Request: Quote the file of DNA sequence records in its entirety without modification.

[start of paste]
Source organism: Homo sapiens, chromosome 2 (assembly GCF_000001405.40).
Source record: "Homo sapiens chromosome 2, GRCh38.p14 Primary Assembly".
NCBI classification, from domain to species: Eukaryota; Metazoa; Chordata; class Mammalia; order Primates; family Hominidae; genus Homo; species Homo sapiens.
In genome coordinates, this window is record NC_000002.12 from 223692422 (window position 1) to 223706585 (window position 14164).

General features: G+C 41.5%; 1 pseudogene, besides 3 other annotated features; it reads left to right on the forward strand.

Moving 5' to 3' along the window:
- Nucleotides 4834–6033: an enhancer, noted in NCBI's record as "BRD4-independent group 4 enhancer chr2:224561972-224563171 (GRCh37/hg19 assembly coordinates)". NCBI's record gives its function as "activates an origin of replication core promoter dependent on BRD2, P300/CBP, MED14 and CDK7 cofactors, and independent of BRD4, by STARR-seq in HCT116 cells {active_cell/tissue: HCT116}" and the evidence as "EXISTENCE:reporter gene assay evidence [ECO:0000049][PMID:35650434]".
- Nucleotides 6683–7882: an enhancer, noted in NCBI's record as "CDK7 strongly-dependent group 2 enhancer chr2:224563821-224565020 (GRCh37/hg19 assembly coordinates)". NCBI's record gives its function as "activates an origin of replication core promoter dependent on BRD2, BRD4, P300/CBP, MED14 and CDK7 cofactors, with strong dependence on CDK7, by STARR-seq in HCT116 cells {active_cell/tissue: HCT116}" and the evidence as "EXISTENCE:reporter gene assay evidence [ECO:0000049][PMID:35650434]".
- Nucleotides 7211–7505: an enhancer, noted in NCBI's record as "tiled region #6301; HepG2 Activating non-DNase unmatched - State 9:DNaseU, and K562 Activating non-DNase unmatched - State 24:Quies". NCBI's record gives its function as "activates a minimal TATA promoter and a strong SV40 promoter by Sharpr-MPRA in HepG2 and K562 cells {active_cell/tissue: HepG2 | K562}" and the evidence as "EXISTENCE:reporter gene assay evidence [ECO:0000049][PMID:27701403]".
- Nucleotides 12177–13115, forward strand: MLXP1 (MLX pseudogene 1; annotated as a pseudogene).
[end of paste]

Source organism: Homo sapiens, chromosome 2 (assembly GCF_000001405.40).
Source record: "Homo sapiens chromosome 2, GRCh38.p14 Primary Assembly".
NCBI classification, from domain to species: Eukaryota; Metazoa; Chordata; class Mammalia; order Primates; family Hominidae; genus Homo; species Homo sapiens.
In genome coordinates, this window is record NC_000002.12 from 223692422 (window position 1) to 223706585 (window position 14164).

General features: G+C 41.5%; 1 pseudogene, besides 3 other annotated features; it reads left to right on the forward strand.

Moving 5' to 3' along the window:
- Nucleotides 4834–6033: an enhancer, noted in NCBI's record as "BRD4-independent group 4 enhancer chr2:224561972-224563171 (GRCh37/hg19 assembly coordinates)". NCBI's record gives its function as "activates an origin of replication core promoter dependent on BRD2, P300/CBP, MED14 and CDK7 cofactors, and independent of BRD4, by STARR-seq in HCT116 cells {active_cell/tissue: HCT116}" and the evidence as "EXISTENCE:reporter gene assay evidence [ECO:0000049][PMID:35650434]".
- Nucleotides 6683–7882: an enhancer, noted in NCBI's record as "CDK7 strongly-dependent group 2 enhancer chr2:224563821-224565020 (GRCh37/hg19 assembly coordinates)". NCBI's record gives its function as "activates an origin of replication core promoter dependent on BRD2, BRD4, P300/CBP, MED14 and CDK7 cofactors, with strong dependence on CDK7, by STARR-seq in HCT116 cells {active_cell/tissue: HCT116}" and the evidence as "EXISTENCE:reporter gene assay evidence [ECO:0000049][PMID:35650434]".
- Nucleotides 7211–7505: an enhancer, noted in NCBI's record as "tiled region #6301; HepG2 Activating non-DNase unmatched - State 9:DNaseU, and K562 Activating non-DNase unmatched - State 24:Quies". NCBI's record gives its function as "activates a minimal TATA promoter and a strong SV40 promoter by Sharpr-MPRA in HepG2 and K562 cells {active_cell/tissue: HepG2 | K562}" and the evidence as "EXISTENCE:reporter gene assay evidence [ECO:0000049][PMID:27701403]".
- Nucleotides 12177–13115, forward strand: MLXP1 (MLX pseudogene 1; annotated as a pseudogene).